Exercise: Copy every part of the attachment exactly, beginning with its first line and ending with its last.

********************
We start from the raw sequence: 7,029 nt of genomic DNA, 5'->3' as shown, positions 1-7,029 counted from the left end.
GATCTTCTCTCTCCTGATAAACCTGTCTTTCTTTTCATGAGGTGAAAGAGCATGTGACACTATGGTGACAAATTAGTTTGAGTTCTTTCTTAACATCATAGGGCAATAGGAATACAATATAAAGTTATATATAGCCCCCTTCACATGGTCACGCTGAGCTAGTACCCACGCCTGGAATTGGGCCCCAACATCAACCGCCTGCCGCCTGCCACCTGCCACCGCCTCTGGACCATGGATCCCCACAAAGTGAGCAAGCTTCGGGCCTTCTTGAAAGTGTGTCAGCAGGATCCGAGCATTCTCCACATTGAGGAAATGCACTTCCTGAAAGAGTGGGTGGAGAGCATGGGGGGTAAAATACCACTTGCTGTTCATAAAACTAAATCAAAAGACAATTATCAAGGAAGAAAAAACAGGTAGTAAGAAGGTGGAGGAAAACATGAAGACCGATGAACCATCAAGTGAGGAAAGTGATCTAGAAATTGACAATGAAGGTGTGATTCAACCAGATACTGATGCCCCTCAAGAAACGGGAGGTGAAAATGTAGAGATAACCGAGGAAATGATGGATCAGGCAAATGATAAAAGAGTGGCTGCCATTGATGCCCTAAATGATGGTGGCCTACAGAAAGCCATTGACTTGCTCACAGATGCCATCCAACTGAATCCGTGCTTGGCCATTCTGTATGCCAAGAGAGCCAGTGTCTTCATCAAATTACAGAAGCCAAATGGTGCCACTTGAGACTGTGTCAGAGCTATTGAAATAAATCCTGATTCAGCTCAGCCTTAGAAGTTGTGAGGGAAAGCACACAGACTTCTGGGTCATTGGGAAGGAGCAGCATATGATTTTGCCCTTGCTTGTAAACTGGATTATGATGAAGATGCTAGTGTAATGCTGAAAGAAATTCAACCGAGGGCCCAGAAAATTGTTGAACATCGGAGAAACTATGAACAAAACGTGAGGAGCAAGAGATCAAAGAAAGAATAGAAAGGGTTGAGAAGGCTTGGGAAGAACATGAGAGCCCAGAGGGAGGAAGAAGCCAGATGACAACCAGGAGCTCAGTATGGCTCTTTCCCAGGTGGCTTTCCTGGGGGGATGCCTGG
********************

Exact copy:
We start from the raw sequence: 7,029 nt of genomic DNA, 5'->3' as shown, positions 1-7,029 counted from the left end.
GATCTTCTCTCTCCTGATAAACCTGTCTTTCTTTTCATGAGGTGAAAGAGCATGTGACACTATGGTGACAAATTAGTTTGAGTTCTTTCTTAACATCATAGGGCAATAGGAATACAATATAAAGTTATATATAGCCCCCTTCACATGGTCACGCTGAGCTAGTACCCACGCCTGGAATTGGGCCCCAACATCAACCGCCTGCCGCCTGCCACCTGCCACCGCCTCTGGACCATGGATCCCCACAAAGTGAGCAAGCTTCGGGCCTTCTTGAAAGTGTGTCAGCAGGATCCGAGCATTCTCCACATTGAGGAAATGCACTTCCTGAAAGAGTGGGTGGAGAGCATGGGGGGTAAAATACCACTTGCTGTTCATAAAACTAAATCAAAAGACAATTATCAAGGAAGAAAAAACAGGTAGTAAGAAGGTGGAGGAAAACATGAAGACCGATGAACCATCAAGTGAGGAAAGTGATCTAGAAATTGACAATGAAGGTGTGATTCAACCAGATACTGATGCCCCTCAAGAAACGGGAGGTGAAAATGTAGAGATAACCGAGGAAATGATGGATCAGGCAAATGATAAAAGAGTGGCTGCCATTGATGCCCTAAATGATGGTGGCCTACAGAAAGCCATTGACTTGCTCACAGATGCCATCCAACTGAATCCGTGCTTGGCCATTCTGTATGCCAAGAGAGCCAGTGTCTTCATCAAATTACAGAAGCCAAATGGTGCCACTTGAGACTGTGTCAGAGCTATTGAAATAAATCCTGATTCAGCTCAGCCTTAGAAGTTGTGAGGGAAAGCACACAGACTTCTGGGTCATTGGGAAGGAGCAGCATATGATTTTGCCCTTGCTTGTAAACTGGATTATGATGAAGATGCTAGTGTAATGCTGAAAGAAATTCAACCGAGGGCCCAGAAAATTGTTGAACATCGGAGAAACTATGAACAAAACGTGAGGAGCAAGAGATCAAAGAAAGAATAGAAAGGGTTGAGAAGGCTTGGGAAGAACATGAGAGCCCAGAGGGAGGAAGAAGCCAGATGACAACCAGGAGCTCAGTATGGCTCTTTCCCAGGTGGCTTTCCTGGGGGGATGCCTGG